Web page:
# Pew-pew! Time to blow up fear of maths.

Math is one of the most divisive subjects in a school student’s syllabus! Some hate it, some fear it, and yes, some understand and love it too.

Traditional methods of lecture, practice, homework and assignments provide some results — but often not enough to make students embrace math as a subject. Today, the same modes of teaching are being taken online during the pandemic. Without updating and refreshing the way in which math is taught, mathemaphobia (yes, there’s actually a word that means a fear of math!) is arguably worsening.

While teaching students math online, it’s important to rethink course content and structure to suit the medium, and not simply carry forward traditional math books to an online learning management system (LMS).

One great way to do this is to develop math games that help to increase students’ willingness to engage, and break down mental barriers.

# Engaging math games

A math game can be developed around anything from existing math-oriented paper-and-pen puzzles such as Sudoku and Bingo, to complex video games, escape games, murder mysteries, and more. In such story-based or progressive games, what happened in the previous level can impact what happens next: gear gained in Level 2 can be used in Level 3, etc.

Why use a complex video game format to teach math? The active engagement that a video game generates pairs ideally with mathematics’ traditional requirement for practice. Students don’t even notice that they’re applying the same formulas over and over again, as they play the game. For instance, students could calculate the value of x and plug in the answers into a code that opens a safe that contains the princess’ jewels — the number of which can be used to unlock the next level.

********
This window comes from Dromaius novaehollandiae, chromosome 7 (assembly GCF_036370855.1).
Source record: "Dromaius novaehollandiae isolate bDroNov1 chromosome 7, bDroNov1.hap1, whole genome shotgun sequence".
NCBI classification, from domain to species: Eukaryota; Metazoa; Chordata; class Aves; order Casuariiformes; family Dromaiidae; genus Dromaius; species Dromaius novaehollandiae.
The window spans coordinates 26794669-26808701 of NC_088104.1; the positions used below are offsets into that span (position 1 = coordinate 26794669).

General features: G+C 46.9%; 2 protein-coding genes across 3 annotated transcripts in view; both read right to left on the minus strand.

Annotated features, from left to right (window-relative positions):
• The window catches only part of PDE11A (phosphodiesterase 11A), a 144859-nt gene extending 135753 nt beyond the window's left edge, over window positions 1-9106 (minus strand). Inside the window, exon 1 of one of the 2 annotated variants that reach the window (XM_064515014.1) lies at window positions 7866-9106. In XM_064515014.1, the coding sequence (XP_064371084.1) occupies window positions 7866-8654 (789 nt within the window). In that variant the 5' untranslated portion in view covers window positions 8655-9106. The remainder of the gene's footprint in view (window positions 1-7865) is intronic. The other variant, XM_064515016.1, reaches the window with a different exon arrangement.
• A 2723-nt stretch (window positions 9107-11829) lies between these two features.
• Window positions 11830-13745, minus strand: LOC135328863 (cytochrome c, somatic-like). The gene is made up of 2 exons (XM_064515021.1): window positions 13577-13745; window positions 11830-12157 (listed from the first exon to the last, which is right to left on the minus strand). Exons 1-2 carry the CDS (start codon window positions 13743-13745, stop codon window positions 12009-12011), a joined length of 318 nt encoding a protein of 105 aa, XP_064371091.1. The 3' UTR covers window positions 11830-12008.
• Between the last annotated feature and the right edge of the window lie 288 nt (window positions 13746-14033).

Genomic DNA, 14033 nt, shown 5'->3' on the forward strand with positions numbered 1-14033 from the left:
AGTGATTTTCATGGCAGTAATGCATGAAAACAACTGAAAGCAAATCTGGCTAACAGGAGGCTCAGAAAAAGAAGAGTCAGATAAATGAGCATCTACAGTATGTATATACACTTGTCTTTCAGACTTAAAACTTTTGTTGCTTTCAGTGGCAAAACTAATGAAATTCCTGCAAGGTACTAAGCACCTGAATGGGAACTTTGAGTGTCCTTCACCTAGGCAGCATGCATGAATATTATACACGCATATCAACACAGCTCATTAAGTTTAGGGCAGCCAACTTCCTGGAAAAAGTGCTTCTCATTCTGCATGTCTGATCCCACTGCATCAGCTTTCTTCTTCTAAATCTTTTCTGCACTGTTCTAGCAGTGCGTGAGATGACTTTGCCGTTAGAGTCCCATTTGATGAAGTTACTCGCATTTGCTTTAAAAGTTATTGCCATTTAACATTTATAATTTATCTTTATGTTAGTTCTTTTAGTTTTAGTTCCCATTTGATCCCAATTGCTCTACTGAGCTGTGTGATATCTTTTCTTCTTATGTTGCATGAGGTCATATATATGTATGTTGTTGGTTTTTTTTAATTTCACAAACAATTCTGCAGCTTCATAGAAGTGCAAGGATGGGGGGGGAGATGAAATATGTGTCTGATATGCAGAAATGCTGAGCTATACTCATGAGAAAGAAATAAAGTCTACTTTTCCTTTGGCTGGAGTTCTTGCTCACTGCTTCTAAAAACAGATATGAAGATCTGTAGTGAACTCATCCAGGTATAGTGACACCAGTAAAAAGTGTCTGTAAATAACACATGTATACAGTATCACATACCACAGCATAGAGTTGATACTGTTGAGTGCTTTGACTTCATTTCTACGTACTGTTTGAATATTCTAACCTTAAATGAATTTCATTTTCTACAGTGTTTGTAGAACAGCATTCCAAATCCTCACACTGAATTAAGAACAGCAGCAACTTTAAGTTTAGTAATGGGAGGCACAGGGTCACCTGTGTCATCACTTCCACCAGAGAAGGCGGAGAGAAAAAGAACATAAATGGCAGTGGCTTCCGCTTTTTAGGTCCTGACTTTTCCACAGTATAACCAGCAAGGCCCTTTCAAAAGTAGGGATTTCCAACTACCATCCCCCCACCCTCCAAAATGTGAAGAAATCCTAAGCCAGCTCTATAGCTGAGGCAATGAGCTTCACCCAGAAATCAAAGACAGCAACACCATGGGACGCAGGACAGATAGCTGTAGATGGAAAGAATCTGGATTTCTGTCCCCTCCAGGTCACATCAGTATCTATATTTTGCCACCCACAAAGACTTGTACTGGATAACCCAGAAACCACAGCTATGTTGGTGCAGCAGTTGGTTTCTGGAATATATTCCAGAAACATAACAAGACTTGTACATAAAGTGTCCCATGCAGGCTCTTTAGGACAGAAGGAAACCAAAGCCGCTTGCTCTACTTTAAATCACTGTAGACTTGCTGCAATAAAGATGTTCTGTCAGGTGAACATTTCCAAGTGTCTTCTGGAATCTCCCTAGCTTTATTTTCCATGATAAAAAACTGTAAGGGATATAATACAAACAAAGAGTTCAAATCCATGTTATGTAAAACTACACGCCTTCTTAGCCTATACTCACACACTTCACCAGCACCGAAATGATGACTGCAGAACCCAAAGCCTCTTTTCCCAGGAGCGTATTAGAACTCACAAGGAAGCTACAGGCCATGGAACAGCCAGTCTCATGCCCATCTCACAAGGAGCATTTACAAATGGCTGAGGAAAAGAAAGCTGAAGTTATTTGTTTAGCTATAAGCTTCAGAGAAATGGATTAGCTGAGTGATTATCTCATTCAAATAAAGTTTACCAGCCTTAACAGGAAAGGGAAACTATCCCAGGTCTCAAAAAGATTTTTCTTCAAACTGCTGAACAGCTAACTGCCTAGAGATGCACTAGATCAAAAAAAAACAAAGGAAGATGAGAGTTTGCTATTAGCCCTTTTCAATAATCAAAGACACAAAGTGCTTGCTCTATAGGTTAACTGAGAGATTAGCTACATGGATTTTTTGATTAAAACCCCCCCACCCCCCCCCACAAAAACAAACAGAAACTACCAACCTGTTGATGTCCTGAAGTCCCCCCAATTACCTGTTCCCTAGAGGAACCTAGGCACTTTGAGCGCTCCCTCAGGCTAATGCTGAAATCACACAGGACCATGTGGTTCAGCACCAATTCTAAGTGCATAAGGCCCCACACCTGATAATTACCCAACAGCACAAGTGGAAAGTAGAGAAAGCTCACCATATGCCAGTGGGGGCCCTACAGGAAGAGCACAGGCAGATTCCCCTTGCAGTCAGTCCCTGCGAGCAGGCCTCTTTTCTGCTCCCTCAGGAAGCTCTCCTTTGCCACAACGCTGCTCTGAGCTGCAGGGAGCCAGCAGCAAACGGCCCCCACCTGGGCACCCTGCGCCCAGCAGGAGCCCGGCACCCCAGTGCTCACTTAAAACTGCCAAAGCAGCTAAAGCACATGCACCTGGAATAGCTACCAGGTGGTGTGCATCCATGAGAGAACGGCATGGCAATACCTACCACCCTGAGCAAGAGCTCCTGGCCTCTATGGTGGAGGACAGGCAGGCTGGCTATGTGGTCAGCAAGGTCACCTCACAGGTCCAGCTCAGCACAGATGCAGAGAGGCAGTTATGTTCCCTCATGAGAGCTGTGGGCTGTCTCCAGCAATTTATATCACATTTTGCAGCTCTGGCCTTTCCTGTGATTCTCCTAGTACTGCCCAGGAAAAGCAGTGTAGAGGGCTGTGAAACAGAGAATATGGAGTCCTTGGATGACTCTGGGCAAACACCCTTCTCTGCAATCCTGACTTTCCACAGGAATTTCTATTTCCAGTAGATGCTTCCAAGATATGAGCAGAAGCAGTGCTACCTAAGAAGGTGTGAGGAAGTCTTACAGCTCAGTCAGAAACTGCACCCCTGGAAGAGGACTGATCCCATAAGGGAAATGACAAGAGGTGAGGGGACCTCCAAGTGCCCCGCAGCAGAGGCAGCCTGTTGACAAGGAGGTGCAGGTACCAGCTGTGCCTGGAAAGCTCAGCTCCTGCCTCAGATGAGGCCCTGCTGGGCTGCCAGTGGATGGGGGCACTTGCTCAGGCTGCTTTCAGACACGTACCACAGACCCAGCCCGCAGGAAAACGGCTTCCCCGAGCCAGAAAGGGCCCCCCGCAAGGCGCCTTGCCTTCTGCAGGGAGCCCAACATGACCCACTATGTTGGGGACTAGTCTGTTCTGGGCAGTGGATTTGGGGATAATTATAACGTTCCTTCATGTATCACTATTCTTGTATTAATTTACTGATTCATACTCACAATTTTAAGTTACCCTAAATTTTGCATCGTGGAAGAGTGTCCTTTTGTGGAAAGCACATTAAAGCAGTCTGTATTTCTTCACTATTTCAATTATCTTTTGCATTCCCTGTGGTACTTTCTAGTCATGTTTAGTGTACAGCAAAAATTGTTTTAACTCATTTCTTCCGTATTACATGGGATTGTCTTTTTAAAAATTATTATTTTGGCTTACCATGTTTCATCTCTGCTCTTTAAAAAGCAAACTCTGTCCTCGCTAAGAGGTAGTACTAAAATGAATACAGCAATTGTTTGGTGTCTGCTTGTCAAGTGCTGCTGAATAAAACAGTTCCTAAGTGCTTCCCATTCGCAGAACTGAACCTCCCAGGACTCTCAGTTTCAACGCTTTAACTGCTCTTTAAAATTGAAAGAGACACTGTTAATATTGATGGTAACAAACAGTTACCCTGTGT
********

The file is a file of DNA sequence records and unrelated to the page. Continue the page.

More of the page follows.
To elevate your math game to a level where students learn without even realizing it, these are a few elements that your e-learning game should incorporate:

- Creative game and character design
- Leaderboards to track top scorers
- Achievements and special unlockable rewards
- Structure around a traditional game format
- Protagonist and Narrator/Mentor characters

# Diversified learning paths

A major reason why students do not enjoy learning math is that they often feel out of their depth — or, which is sometimes worse, they grasp the concept faster than their peers and find repetitive exercises monotonous and tedious.

The best part about using level-based gameplay is that students must defeat the previous level to reach the next. Therefore, it’s possible to put students on faster or slower learning tracks, based on results in previous modules.

By customizing the game to put each learner on a personalized learning path, the learning experience becomes more effective and engaging. Both boredom and intimidation are thus eliminated.

# Quirky, interesting examples

Questions and examples are a core part of the mathematics learning process. Examples are easier to understand, grasp and remember when they’re unique.

A simple example could be to personalize the question by inserting the student’s own name or their friend’s name. The student can be asked to provide the name to be used in all queries in the module. For example: If you buy 4 apples and give 3 to <Friend’s Name>, how many do you have left?

Quirky examples tend to create greater recall — for example: An alien with 37 tentacles is holding a balloon in one. What is the probability that you can correctly guess which tentacle the balloon is in?

The idea is to overcome the seriousness and monotony of an often challenging subject by presenting it in a way that’s more enjoyable and relatable.

# Answering questions

Questions are a key part of learning and growing. If you’re creating a math game, you can stay in character within it by setting up a chatbot with the ‘mentor’ character, if you’ve created one.

Create a forum for asking and answering questions. This increases the social aspect of learning and makes math learning more effective.

*Math is a unique subject that terrorizes far too many young students. Give them a way to learn faster, better, more fun and more effectively. With the right math game, it’s possible to make learning math fun. Let’s work together to deliver great results. Let’s eliminate young learners’ phobia of learning mathematics! Contact our experts to discuss how to get started.*